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Europe Analysis: Russia and Britain --- Becoming Best Friends?

Russia and Britain as good friends?

At first glance, this hardly seems possible. The political climate for Moscow and London has been frosty, hovering just above freezing, following a string of diplomatic incidents and squabbles with the recurrent themes of extradition and espionage.

Quarrels over extradition started in 2003 when Russia called for the anti-Putin tycoon Boris Berezovsky and the Chechen separatist Akhmed Zakayev to be deported. The British Government refused, granting them political asylum instead. Berezovsky created more tension between the two nations in 2006 when he alleged that he was being targeted by a Russian assassination plot. There was the biggest political storm, over the poisoning of former KGB agent Alexander Litvinenko. Meanwhile, British counter-espionage agencies were concerned about more operations and potentially more killings. In 2010 MI5 warned that Russian spying was at its highest since the Cold War, with a level of activity second only to that in the US.

Then there was matter of Russia's war with Georgia over South Ossetia in 2008. British Foreign Secretary David Miliband met with Georgian President Mikhail Saakashvili in a show of support.

So, given all this, how can there be a thaw in the frozen diplomatic relations?

The answer is simple.

Gas --- and the company BP.

There were two key shake-ups in the petroleum world in 2012. In October, BP announced that it would sell the stake in its Russian outlet TNK-BP to Rosneft, Russia’s third-largest energy company.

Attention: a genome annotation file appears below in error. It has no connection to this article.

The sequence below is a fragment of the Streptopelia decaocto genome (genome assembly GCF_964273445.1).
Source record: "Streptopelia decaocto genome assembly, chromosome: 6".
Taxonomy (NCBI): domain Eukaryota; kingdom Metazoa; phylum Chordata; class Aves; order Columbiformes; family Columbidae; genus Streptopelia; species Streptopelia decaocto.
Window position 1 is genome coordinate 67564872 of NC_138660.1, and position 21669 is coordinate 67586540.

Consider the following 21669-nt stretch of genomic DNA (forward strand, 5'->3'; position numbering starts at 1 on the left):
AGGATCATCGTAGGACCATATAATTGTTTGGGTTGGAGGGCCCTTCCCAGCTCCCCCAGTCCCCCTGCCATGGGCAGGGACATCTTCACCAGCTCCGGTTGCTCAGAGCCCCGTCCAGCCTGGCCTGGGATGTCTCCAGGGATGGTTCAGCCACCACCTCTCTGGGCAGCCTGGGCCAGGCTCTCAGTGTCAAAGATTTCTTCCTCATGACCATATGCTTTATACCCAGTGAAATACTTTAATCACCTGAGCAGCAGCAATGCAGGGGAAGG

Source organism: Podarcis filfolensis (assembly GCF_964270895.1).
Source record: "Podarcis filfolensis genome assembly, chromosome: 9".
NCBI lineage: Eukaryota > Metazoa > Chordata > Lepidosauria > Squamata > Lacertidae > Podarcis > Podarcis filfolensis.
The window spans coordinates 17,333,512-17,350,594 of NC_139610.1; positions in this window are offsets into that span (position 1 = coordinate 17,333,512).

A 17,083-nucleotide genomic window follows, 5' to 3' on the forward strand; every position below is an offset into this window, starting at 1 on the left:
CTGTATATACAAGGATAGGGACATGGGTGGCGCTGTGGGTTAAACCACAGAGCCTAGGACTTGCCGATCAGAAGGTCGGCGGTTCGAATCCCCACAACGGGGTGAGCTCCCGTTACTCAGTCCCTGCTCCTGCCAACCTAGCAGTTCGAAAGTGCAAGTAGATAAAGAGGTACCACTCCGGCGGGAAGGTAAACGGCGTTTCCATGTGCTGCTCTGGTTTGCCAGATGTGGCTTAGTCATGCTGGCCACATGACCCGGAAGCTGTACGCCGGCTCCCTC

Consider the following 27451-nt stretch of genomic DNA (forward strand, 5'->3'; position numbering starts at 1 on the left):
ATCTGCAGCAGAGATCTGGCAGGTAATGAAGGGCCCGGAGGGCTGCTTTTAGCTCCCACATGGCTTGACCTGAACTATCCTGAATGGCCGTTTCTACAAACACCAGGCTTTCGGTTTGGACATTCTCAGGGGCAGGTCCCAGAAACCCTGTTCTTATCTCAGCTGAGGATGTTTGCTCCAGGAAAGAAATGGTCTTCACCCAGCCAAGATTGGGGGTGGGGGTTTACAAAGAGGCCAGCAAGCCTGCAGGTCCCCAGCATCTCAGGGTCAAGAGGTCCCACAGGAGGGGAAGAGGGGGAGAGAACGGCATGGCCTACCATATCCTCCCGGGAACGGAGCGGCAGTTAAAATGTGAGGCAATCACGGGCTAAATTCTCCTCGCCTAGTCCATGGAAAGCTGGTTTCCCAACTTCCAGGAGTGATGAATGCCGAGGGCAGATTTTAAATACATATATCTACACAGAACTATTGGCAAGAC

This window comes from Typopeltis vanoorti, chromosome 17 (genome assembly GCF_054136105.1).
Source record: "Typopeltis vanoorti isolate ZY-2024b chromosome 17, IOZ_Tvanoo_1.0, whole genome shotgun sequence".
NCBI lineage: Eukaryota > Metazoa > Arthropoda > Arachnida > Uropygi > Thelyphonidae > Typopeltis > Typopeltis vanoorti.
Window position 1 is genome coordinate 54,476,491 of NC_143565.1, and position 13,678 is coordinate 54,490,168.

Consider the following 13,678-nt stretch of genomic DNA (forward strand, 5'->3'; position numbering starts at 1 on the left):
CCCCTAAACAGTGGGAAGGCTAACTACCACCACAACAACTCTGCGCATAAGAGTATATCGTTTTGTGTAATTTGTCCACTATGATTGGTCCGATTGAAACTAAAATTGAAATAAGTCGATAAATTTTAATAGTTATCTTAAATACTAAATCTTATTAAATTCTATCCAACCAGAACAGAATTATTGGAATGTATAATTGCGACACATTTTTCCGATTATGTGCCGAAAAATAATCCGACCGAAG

The agreement came from necessity. Before the deal, BP could only operate in Russia through TNK-BP. Afterwards, BP not only gained a free hand but was also $12 billion or so richer, with a 20% stake in Rosneft --- gains that made their fine by the US Congress and losses in the Gulf of Mexico look like pennies.

Then the second shake-up. BP announced in November that it hopes to extend Gazprom’s Nord Stream pipeline to reach the UK. Scheduled for completion in 2017, the extension of 600 miles --- arriving at the coast near Norfolk --- will deliver around 20% of the UK’s gas needs. Gazprom will become the second-largest supplier in UK, behind only British Gas.

But does British foreign policy match up?

Not really.

Despite what would seem to be Russia’s growing influence in British energy needs, the coalition government in London still does not show that it realises the importance. The last high-level meeting between Prime Minister Cameron and President Putin was during the Russian’s visit to the Olympic Games in the summer --- the first time Putin had been in the UK since the G8 summit at Gleneagles, Scotland in 2005. Their attention was focused overwhelmingly on Syria and kickboxing. What Putin thinks of BP’s endeavours in the Russian energy sector is still unclear; however, he did show some frustration at the negotiations over TNK-BP.

What does all this tell us? Firstly, beyond the political and corporate infighting, Russia’s gas supplies are still a lucrative source of power, not only for Russian firms but also for European ones trying to get in on the action. Secondly, Russia has extended its presence via Nord and South Stream through most of Europe, likely reaching the edges of the continent in the near-future.

Will this give the Kremlin greater influence over European affairs?

Probably not.

Currently the European powers have their hands full with fiscal deals and the Eurozone crisis. And with elections looming for leaders like Germany's Angela Merkel, there may not be much space for manoeuvre this year.

But for Britain, given the energy question looking beyond 2013 and into the rest of the decade, who is to say that Russia will not emerge as a new Best Friend?

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